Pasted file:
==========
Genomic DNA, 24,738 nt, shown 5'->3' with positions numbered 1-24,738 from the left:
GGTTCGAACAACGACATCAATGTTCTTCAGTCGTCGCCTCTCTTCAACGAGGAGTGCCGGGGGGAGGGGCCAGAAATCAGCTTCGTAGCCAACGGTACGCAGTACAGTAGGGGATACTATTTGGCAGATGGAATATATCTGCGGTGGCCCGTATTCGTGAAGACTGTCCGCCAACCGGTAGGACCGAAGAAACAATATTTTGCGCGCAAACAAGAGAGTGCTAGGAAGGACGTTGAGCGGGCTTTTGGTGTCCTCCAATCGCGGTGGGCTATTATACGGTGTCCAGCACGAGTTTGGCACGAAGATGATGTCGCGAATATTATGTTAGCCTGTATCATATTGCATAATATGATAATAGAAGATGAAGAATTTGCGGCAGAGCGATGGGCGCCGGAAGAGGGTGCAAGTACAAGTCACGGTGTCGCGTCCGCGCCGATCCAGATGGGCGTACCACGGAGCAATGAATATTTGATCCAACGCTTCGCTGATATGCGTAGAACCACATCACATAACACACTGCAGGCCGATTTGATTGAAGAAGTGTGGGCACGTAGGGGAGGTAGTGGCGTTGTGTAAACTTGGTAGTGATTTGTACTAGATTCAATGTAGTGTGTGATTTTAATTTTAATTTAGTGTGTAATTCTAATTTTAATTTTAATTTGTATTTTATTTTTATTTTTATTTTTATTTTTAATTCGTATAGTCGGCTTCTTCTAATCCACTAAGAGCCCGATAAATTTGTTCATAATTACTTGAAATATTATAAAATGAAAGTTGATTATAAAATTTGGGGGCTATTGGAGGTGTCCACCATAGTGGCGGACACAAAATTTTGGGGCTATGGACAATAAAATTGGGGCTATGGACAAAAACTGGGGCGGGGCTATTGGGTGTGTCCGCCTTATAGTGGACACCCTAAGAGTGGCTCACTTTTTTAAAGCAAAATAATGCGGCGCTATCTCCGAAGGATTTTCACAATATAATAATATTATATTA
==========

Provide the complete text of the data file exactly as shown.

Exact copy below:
Genomic DNA, 24,738 nt, shown 5'->3' with positions numbered 1-24,738 from the left:
GGTTCGAACAACGACATCAATGTTCTTCAGTCGTCGCCTCTCTTCAACGAGGAGTGCCGGGGGGAGGGGCCAGAAATCAGCTTCGTAGCCAACGGTACGCAGTACAGTAGGGGATACTATTTGGCAGATGGAATATATCTGCGGTGGCCCGTATTCGTGAAGACTGTCCGCCAACCGGTAGGACCGAAGAAACAATATTTTGCGCGCAAACAAGAGAGTGCTAGGAAGGACGTTGAGCGGGCTTTTGGTGTCCTCCAATCGCGGTGGGCTATTATACGGTGTCCAGCACGAGTTTGGCACGAAGATGATGTCGCGAATATTATGTTAGCCTGTATCATATTGCATAATATGATAATAGAAGATGAAGAATTTGCGGCAGAGCGATGGGCGCCGGAAGAGGGTGCAAGTACAAGTCACGGTGTCGCGTCCGCGCCGATCCAGATGGGCGTACCACGGAGCAATGAATATTTGATCCAACGCTTCGCTGATATGCGTAGAACCACATCACATAACACACTGCAGGCCGATTTGATTGAAGAAGTGTGGGCACGTAGGGGAGGTAGTGGCGTTGTGTAAACTTGGTAGTGATTTGTACTAGATTCAATGTAGTGTGTGATTTTAATTTTAATTTAGTGTGTAATTCTAATTTTAATTTTAATTTGTATTTTATTTTTATTTTTATTTTTATTTTTAATTCGTATAGTCGGCTTCTTCTAATCCACTAAGAGCCCGATAAATTTGTTCATAATTACTTGAAATATTATAAAATGAAAGTTGATTATAAAATTTGGGGGCTATTGGAGGTGTCCACCATAGTGGCGGACACAAAATTTTGGGGCTATGGACAATAAAATTGGGGCTATGGACAAAAACTGGGGCGGGGCTATTGGGTGTGTCCGCCTTATAGTGGACACCCTAAGAGTGGCTCACTTTTTTAAAGCAAAATAATGCGGCGCTATCTCCGAAGGATTTTCACAATATAATAATATTATATTA